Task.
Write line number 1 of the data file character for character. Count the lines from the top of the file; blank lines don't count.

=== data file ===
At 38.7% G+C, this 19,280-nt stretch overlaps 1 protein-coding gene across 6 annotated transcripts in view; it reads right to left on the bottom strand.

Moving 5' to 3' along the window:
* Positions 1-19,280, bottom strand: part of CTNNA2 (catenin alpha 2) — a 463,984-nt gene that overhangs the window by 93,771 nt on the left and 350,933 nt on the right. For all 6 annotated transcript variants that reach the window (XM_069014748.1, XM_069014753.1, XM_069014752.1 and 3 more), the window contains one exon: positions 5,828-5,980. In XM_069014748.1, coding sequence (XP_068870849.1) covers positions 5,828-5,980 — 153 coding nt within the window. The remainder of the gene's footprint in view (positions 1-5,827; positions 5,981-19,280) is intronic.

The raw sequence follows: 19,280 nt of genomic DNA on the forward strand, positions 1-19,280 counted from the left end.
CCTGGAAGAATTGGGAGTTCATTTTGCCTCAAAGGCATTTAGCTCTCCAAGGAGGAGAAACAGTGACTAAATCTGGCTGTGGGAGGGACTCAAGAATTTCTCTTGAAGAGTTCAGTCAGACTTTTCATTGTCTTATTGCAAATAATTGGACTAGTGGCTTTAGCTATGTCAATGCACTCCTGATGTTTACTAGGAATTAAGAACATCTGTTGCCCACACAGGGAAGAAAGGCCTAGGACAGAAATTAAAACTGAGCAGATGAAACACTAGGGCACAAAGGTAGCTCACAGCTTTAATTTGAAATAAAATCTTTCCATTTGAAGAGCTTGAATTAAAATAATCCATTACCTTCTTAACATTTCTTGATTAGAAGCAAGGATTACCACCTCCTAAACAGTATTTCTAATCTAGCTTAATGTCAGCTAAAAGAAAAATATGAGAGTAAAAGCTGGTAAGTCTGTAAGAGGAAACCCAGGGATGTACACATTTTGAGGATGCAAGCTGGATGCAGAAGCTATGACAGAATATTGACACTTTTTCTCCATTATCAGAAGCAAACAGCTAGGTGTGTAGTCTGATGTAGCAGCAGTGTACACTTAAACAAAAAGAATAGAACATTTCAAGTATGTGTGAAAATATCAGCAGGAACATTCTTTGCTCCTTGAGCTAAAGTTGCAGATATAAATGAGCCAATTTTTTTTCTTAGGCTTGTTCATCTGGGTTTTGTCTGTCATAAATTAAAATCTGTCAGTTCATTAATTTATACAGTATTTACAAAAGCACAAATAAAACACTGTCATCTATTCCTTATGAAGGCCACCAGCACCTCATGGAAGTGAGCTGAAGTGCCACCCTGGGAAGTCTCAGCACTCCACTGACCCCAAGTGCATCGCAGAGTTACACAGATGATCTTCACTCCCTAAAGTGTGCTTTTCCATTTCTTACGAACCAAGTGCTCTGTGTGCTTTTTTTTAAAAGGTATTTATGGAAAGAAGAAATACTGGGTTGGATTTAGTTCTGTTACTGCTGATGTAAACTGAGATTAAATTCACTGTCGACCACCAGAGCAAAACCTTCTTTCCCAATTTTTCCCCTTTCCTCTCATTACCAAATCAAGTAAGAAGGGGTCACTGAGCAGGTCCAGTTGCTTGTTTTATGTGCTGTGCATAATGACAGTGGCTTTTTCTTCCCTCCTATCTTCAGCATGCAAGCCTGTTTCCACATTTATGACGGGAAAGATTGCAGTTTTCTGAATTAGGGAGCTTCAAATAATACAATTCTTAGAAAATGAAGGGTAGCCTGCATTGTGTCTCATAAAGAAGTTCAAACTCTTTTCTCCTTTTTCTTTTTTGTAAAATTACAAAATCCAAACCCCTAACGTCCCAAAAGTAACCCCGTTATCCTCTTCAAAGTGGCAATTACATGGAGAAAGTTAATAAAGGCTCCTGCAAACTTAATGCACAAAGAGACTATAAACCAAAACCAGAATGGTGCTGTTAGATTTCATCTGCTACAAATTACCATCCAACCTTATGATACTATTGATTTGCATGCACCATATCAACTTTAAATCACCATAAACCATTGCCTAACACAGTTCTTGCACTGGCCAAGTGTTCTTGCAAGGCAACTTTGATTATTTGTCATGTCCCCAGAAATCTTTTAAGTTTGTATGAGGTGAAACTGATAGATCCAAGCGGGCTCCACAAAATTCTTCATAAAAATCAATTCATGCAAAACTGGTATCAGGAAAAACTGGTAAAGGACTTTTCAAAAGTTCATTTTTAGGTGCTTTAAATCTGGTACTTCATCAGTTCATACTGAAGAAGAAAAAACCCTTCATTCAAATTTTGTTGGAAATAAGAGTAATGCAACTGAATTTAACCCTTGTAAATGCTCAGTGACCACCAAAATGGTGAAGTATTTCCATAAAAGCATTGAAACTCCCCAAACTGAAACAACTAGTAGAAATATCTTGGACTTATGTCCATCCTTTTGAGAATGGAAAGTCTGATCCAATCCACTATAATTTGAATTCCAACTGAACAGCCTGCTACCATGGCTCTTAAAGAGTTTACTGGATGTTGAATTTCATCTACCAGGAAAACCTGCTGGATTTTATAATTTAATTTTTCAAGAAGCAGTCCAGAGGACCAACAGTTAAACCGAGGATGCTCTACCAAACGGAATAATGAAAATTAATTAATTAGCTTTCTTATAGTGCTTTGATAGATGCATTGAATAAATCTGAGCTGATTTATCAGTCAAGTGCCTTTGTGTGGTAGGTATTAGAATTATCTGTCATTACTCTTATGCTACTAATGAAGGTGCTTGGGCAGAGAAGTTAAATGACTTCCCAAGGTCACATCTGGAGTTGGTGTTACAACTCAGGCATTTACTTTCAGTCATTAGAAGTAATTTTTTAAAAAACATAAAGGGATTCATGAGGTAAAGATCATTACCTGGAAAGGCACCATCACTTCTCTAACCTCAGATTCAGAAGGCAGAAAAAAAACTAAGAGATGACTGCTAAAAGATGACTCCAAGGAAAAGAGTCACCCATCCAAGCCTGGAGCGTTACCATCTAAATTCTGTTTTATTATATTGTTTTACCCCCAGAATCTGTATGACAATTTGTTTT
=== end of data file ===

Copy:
At 38.7% G+C, this 19,280-nt stretch overlaps 1 protein-coding gene across 6 annotated transcripts in view; it reads right to left on the bottom strand.